Opinion-Policy Nexus

In Canada, prime ministers do not publicly fire ambassadors.

From time to time, they are removed from their posts for reasons of job performance or policy differences, but the axe is wielded by the foreign affairs minister or, more likely, by the deputy minister or a subordinate.

And the cause, if any is given, will be obscured in a fog of bureaucratic opaqueness.

Until John McCallum, that is.

Canada’s man in Beijing is the diplomatic version of a unicorn. He is the only ambassador in the modern era that I can think of who was personally and publicly sacked by the prime minister.

What sin did McCallum commit? All we know for sure is that it involved the extradition proceedings against Meng Wanzhou, the Huawei Technologies executive, who is under house arrest in Vancouver – at the request of the United States, which says it wants to put her on trial for violating U.S. sanctions against Iran.

Meng’s plight is a huge cause celebre in China where authorities have retaliated by detaining two Canadians, Michael Kovrig and Michael Spavor, on national security grounds and sentencing a third, David Schellenberg, to death for drug smuggling.

From the outset in early December, the Trudeau government has argued that the Meng case does not involve any political considerations, that it is strictly a legal proceeding – a matter of honoring Canada’s extradition treaty with the United States.

That’s an untenable argument – and McCallum knew it. It became untenable more than a month ago when U.S. President Donald Trump got involved, saying he would intervene in the case – forget the charges against Weng – if that would help him to secure a trade deal with China. That’s pure, raw politics.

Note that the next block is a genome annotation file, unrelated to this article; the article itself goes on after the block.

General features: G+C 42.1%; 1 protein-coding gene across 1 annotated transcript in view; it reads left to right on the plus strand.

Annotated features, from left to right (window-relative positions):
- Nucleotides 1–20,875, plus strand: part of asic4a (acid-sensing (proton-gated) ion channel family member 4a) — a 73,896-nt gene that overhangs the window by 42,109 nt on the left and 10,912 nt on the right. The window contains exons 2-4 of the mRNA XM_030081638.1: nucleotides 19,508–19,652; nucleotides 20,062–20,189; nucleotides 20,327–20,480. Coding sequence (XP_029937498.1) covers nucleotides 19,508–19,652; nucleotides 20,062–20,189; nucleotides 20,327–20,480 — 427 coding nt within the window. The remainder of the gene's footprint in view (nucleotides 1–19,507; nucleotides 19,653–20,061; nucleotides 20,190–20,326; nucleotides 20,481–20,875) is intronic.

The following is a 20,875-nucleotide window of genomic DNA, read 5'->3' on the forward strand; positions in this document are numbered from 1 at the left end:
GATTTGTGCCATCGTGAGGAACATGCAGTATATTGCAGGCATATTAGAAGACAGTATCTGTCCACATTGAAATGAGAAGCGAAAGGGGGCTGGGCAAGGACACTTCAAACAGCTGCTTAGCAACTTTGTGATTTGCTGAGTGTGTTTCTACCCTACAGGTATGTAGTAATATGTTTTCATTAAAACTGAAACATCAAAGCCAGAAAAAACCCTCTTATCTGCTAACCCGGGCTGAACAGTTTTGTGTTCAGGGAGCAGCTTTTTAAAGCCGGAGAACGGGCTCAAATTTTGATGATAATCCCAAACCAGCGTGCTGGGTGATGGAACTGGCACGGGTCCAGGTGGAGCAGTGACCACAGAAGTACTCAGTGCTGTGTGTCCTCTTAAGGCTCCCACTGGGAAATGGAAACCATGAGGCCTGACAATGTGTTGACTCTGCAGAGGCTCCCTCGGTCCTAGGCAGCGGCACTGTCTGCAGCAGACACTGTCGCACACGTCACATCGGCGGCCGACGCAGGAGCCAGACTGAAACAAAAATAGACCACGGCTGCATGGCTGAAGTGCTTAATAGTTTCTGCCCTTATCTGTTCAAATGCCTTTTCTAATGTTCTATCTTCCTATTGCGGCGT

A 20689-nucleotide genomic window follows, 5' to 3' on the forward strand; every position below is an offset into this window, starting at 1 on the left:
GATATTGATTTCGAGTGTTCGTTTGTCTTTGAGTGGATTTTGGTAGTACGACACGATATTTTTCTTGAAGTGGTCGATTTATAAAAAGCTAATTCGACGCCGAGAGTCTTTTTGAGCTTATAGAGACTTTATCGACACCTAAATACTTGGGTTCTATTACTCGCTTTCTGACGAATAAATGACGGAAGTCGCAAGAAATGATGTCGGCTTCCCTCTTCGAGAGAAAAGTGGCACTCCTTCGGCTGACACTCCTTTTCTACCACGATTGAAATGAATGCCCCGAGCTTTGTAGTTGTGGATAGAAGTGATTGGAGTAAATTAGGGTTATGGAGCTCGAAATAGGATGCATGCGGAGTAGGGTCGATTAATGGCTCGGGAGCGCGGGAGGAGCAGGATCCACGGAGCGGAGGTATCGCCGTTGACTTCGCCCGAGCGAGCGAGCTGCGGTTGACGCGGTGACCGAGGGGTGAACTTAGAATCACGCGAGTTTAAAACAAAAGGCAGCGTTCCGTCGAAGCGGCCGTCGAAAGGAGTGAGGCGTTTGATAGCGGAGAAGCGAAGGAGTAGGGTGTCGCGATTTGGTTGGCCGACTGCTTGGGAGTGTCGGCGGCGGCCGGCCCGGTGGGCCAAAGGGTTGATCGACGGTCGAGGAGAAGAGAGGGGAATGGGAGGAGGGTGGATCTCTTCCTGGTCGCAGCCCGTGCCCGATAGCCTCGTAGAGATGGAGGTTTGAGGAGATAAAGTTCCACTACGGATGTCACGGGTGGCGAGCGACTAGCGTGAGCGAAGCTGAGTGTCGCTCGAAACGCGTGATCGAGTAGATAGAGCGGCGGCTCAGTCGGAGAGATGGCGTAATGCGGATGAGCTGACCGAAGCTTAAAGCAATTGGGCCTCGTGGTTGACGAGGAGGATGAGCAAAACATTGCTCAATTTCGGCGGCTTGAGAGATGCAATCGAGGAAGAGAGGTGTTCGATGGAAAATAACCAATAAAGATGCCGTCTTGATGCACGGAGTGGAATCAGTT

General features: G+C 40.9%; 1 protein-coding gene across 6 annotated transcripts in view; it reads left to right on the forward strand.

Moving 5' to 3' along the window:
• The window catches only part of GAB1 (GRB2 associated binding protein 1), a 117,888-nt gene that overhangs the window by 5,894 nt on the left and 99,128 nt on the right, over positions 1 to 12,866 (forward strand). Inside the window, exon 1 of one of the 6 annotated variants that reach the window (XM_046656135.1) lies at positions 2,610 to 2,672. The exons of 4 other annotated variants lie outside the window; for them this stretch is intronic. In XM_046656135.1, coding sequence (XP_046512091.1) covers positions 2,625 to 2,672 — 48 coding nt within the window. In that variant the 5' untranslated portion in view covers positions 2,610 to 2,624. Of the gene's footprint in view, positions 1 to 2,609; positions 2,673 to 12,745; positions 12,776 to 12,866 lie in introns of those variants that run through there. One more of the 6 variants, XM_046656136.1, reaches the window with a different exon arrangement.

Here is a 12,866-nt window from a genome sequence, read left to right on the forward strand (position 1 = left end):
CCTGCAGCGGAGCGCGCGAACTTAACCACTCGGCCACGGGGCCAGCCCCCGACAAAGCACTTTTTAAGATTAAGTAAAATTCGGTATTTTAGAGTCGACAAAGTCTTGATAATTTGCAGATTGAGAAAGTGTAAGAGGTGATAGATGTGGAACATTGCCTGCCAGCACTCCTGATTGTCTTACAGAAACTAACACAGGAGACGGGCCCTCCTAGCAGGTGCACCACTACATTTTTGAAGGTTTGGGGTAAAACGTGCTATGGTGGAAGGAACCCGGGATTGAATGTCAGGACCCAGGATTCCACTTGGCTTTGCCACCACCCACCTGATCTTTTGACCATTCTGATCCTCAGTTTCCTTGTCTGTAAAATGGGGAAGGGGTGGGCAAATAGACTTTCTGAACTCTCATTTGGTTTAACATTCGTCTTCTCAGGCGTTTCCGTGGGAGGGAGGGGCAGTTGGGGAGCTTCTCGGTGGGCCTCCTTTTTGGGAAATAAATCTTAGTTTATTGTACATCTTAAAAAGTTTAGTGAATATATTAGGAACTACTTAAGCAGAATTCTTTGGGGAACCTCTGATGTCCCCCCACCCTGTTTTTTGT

In Canada, sensitive extradition cases invariably have a political dimension. They are meant to take politics into account. It’s why the final decision is not made by a judge but by the minister of justice – and he or she is a politician who, while obliged to uphold the law, is committed to carrying out the government’s will.

The messages coming out of the Trudeau government are mixed and muddled. Some insiders say McCallum went rogue last week. Other insiders, who seem to be equally well (or ill) informed, say McCallum had the blessing of the Prime Minister’s office when he told a gathering of Chinese-language journalists in Markham that Meng had “strong arguments” she could use to persuade a Canadian court to reject the U.S. request for extradition. And he speculated that the Meng dispute could be settled if China and the United States struck a trade deal.

Isn’t that precisely what Trump was suggesting a month earlier? How did repeating the president’s suggestion make McCallum a rogue ambassador?

With Conservative leader Andrew Scheer demanding he be fired, McCallum came under pressure from the Prime Minister’s Office. He backed away. He claimed he “misspoke” in Markham.

Trudeau stood by McCallum initially – until last Friday when the ambassador repeated essentially the same remarks to journalists in Vancouver. That night, Trudeau demanded and received his resignation, and announced it the next day.

So what really happened? My suspicion – and it’s no more than that – is that the prime minister himself or probably one of his inner-circle advisors had a bright idea: let’s use Ambassador McCallum as a back channel to get a message to China’s leadership. If they will ease off on the three Canadians, Trudeau’s people will see to it that Meng Wanzhou is not extradited to the United States.

Something went wrong. Maybe McCallum muffed the message. Maybe Washington objected. Maybe Beijing wanted much more than veiled assurances from an ambassador, albeit a former cabinet minister who enjoyed direct access to the PM.

Where are we left? With the Commons back in session, we have the Conservatives baying for Liberal blood, a government that doesn’t appear to know what to do, three Canadians in dire straits in China, and a newly unemployed unicorn.


Monday, January 28, 2019 - 13:55